Thursday, 30 May 2013

More pies in the sky

Still no progress to report as work is unrelenting, but I did remind one of my colleagues and he asked about the audio codec, so at least he's still interested in doing it. We just have to get some down-time to actually be able to devote some time to it.

So in the mean-time, I've been dreaming about the add-on boards that I'd like to produce for it.

First up, the so-called CPU-socket boards. Considering whether I should put 5V level conversion on the main board, but in the end decided against it just in case I want to stick some 3V3 logic on a small daughter-board. That aside, I'll be looking to make Z80, 6502, 6309 & 68K (DIP & PLCC) adapters in the short term. Wishing I had enough I/O for an ARM250 but it's out of the question (and not sure where I'd get one of those anyway!?!).

Secondly, similar past projects like the One Chip MSX (OCM) & Minimig and more recently proposed and/or WIP project like the ill-fated Coco-X and another TRS-80 Model I expansion design have me thinking about prototyping other system board replacement projects on this hardware. The 200-pin MVS connectors with 5V level conversion should come in very handy for adding all types of peripherals such as cartridge interfaces, keyboards, floppy & hard disk drives...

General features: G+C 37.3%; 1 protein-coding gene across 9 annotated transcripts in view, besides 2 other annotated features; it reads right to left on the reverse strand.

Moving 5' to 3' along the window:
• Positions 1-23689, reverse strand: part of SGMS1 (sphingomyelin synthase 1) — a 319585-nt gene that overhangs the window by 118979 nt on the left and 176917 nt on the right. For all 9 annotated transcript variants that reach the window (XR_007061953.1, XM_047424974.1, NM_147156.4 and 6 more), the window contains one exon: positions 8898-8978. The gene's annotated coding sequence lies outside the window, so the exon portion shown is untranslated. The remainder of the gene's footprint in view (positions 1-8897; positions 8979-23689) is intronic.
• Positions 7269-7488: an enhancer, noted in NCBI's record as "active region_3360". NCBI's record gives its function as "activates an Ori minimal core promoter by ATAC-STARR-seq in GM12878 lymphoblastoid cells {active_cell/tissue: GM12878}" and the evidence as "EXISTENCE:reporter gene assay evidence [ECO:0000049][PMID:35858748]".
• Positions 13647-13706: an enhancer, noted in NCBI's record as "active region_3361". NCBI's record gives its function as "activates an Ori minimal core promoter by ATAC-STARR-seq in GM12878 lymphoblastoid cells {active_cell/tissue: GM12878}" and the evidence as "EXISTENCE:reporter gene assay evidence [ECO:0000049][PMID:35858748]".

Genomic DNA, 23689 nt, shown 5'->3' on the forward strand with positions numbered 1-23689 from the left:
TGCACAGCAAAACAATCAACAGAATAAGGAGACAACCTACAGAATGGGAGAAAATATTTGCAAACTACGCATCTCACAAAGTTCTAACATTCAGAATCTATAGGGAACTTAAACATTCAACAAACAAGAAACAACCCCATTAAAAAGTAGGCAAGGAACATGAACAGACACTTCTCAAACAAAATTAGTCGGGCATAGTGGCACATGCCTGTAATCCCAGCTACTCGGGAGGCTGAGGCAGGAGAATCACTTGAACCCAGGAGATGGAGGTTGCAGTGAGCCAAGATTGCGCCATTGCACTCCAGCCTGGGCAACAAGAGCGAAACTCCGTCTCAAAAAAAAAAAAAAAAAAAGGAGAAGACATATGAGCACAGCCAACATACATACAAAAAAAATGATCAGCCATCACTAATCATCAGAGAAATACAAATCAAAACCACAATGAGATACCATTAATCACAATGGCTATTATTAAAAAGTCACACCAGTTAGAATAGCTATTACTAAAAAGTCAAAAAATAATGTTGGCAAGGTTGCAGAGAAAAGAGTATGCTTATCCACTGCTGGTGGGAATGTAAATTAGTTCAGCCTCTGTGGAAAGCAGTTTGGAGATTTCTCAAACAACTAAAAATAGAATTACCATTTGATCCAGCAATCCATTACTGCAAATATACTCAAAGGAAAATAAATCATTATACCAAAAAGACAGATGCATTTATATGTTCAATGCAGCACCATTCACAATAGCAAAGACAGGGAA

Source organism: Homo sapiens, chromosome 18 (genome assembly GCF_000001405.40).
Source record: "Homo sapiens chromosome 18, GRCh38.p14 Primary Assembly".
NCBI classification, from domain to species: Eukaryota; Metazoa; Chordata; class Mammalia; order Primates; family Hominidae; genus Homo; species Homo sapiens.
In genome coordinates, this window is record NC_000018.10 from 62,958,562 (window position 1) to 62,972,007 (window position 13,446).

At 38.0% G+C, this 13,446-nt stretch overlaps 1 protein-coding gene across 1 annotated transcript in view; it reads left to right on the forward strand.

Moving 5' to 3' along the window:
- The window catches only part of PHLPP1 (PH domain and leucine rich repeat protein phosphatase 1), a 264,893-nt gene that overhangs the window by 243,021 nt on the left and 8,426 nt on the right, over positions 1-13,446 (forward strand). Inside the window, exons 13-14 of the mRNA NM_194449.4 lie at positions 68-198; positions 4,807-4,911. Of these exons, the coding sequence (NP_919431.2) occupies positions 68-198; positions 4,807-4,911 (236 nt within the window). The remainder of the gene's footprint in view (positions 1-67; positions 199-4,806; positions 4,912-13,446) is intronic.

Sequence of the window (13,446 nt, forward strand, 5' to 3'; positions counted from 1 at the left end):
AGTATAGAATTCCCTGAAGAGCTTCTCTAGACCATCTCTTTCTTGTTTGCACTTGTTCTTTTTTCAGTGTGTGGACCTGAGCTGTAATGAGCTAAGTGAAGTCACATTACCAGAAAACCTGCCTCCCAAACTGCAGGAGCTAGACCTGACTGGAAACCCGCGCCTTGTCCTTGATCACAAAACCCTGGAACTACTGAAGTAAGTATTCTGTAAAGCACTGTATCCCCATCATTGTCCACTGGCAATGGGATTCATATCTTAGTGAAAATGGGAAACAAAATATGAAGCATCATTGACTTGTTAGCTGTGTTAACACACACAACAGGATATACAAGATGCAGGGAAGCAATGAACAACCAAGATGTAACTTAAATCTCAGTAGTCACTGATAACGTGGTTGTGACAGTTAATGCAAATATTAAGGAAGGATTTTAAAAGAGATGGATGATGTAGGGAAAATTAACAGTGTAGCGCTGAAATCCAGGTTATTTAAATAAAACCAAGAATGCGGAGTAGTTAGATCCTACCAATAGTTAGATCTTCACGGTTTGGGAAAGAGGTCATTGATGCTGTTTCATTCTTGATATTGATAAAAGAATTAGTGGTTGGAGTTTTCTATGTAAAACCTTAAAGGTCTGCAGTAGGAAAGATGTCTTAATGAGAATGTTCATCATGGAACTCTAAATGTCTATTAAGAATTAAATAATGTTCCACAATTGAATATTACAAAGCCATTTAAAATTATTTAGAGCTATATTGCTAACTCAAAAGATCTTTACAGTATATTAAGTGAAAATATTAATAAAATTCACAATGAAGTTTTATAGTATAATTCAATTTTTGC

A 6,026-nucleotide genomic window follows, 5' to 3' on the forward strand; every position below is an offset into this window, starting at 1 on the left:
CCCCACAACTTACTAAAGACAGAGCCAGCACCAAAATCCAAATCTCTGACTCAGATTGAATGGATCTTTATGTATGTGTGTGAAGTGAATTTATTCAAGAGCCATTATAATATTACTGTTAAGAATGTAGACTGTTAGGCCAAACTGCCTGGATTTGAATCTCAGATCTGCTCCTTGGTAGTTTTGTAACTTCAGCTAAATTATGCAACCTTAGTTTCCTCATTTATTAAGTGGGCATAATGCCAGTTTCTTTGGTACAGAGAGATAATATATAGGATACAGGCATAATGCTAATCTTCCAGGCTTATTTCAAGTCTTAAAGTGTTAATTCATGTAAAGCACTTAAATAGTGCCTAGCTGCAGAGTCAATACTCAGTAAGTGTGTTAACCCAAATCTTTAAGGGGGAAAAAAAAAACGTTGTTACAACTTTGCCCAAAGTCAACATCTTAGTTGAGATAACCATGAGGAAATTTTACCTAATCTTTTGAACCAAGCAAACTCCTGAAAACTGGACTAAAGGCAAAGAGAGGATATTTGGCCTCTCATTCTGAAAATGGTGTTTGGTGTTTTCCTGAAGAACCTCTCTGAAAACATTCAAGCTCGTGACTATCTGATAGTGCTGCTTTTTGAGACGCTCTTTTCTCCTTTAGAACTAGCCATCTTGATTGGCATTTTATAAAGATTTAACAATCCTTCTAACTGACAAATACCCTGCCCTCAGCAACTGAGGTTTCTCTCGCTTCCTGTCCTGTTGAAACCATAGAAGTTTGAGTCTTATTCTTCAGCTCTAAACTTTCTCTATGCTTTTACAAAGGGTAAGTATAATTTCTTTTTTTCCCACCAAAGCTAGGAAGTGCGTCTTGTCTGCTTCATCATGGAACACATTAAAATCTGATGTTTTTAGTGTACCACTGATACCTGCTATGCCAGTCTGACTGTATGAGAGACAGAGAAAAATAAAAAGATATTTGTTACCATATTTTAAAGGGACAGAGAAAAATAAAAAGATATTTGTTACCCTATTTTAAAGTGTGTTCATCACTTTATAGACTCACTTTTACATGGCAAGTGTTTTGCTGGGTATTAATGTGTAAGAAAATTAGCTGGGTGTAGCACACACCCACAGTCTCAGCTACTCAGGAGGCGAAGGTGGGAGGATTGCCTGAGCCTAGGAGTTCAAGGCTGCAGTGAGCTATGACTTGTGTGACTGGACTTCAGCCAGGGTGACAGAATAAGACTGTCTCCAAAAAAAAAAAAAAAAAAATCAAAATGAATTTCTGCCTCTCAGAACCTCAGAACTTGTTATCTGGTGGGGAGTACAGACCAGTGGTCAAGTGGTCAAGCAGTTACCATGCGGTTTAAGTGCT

...with that in mind I'd ultimately like to produce boards for TRS-80 Model I/III/4, TRS-80 Coco 1/2/3, Apple II & BBC microcomputers - roughly in that order of preference. So whilst I'll prototype them as add-on boards to NGPACE, the end result would be single boards that would be mounted inside the original casing of the target platform.

Picture a TRS-80 Model I keyboard unit, running from a modern 12/24V supply, housing a fully pimped-out 128KB (or more) Model 4 core, with a selection of legacy graphics enhancements (e.g. Grafyx Solution and/or Mikrokolor) driving DVI-I video out, internal floppy and hard disk emulation via SD card, modern joysticks and a connector for a real floppy drive accessible via the expansion interface door.

Of course you could also run it as an Apple II or Coco 3... you want one, right?

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